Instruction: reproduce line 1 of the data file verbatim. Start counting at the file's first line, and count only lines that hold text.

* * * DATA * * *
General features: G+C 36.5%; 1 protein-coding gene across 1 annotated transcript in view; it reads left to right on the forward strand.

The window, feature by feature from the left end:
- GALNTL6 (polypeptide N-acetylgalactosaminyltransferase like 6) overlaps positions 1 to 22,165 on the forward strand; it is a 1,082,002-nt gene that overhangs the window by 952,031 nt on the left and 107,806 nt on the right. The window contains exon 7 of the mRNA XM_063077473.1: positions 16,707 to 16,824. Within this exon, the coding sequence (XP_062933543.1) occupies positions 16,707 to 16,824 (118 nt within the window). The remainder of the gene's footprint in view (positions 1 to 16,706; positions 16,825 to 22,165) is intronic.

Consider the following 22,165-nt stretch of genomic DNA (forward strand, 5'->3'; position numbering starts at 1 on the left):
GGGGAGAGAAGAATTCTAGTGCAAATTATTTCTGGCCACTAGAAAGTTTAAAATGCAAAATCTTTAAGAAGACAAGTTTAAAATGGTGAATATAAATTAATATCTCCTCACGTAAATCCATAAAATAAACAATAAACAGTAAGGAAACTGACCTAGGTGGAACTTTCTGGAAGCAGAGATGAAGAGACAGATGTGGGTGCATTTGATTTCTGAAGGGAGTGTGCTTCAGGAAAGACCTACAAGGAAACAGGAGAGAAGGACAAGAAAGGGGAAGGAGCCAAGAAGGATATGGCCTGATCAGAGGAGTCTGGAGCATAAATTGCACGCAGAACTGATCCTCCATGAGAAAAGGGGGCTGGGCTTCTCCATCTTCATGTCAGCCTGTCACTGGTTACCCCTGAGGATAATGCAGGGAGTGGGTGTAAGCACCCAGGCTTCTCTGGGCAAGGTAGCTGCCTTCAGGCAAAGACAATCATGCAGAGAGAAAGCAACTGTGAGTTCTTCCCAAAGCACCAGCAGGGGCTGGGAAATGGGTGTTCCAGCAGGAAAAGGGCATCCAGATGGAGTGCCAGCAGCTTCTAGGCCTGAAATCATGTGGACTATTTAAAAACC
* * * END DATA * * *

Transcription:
General features: G+C 36.5%; 1 protein-coding gene across 1 annotated transcript in view; it reads left to right on the forward strand.